What is Nanobacteria?

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  • Written By: Michael Anissimov
  • Edited By: Niki Foster
  • Last Modified Date: 13 September 2019
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Nanobacteria, also known as nannobacteria, are microbes around 25-200 nanometers in size, about 10 times smaller than what is generally considered extremely small bacteria. Nanobacteria are controversial because claims of their existence have only emerged quite recently -- 1990 -- and they are smaller than what is generally considered the lower size limit for a living cell (200 nm). They have alternatively been described as inanimate crystal growths and the most abundant life form on Earth.

The first nanobacteria were discovered in minerals by Bob Folk, who, in a high magnification SEM study of hot springs carbonates, found miniscule 25-200 nm scale spheroidal and oval shaped objects in calcite and aragonite. Because they looked similar in shape to larger bacteria, but much smaller, Folk called them nanobacteria. Since then, there have been claims of findings in a variety of minerals, human and animal blood, and even on the Martian meteorite ALH84001, discovered in 1996 in Antarctica.

Although the existence of nanobacteria has been challenged by both the geological and microbiological communities, many established researchers have published papers on nanobacteria and their alleged effects. One of these effects is supposedly the calcification of blood in our arteries. A fossil of a nanobacterium as been called a nanofossil.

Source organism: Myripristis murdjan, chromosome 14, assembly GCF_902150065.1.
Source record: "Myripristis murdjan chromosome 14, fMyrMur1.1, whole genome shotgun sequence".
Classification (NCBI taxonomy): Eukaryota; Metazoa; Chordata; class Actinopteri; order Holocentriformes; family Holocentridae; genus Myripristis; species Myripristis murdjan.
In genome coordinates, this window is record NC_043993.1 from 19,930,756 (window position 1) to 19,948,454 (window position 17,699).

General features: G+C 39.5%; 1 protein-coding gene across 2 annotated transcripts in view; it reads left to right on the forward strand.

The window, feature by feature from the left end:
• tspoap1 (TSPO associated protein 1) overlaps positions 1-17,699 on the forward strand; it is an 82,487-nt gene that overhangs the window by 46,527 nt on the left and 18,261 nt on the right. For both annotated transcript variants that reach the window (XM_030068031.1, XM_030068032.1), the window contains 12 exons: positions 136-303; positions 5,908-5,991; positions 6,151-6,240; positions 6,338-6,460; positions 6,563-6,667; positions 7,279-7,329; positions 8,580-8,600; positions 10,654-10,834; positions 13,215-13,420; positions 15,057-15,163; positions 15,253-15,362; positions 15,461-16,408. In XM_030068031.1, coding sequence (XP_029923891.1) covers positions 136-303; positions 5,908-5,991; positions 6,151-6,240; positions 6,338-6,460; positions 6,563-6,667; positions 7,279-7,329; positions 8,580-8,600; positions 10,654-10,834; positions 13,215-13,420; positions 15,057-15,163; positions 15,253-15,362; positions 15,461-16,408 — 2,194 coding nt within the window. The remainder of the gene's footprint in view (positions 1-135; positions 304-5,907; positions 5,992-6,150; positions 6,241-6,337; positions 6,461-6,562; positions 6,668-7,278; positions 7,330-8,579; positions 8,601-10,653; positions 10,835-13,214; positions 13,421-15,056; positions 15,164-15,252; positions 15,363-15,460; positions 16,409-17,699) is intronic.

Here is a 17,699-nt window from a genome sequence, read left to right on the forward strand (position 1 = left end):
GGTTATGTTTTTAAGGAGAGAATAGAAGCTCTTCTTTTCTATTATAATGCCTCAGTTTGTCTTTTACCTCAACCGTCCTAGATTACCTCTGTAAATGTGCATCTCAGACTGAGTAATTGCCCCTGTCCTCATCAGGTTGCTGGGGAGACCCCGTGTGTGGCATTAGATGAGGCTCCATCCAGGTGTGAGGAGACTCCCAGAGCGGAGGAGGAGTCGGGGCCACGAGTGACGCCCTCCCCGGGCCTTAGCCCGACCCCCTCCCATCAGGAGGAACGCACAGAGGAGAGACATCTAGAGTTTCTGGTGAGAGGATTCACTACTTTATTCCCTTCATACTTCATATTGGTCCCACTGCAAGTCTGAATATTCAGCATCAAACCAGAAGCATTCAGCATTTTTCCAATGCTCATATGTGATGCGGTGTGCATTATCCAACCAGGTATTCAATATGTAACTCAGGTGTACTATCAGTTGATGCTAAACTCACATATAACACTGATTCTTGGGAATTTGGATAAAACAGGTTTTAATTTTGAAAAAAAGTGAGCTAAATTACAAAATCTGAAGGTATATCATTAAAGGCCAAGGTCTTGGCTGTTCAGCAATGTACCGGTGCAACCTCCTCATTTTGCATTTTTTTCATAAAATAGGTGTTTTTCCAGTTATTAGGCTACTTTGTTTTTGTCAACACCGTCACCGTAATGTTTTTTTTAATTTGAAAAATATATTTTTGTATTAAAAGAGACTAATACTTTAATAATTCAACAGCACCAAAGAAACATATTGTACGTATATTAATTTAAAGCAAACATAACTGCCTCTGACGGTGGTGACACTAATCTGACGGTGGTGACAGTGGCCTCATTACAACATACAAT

Studies of nanobacteria have been challenging. Because they are so small, it has been difficult to extract genetic material from these entities, meaning that there is still no conclusive proof that they are life forms. It has also been stated that so-called nanobacteria resemble the inanimate structures known to form when calcium and phosphate salts are combined with organic material.

In 1998, Finnish scientists reported isolating RNA from a sample of nanobacteria, but this study was shown to be faulty when the National Institute of Health found that the RNA was derived from a microbe known to contaminate lab equipment. Complicating matters further, it has been claimed that not all the Finnish findings were invalidated, leaving room open for further research and testing. Also in 1998, nanobacteria were accused of contributing to certain diseases when they were observed creating shells of calcium phosphate around themselves.

Living organism or inorganic crystal growths? The true answer is not yet clear. Whatever they are, they're pretty darn small.


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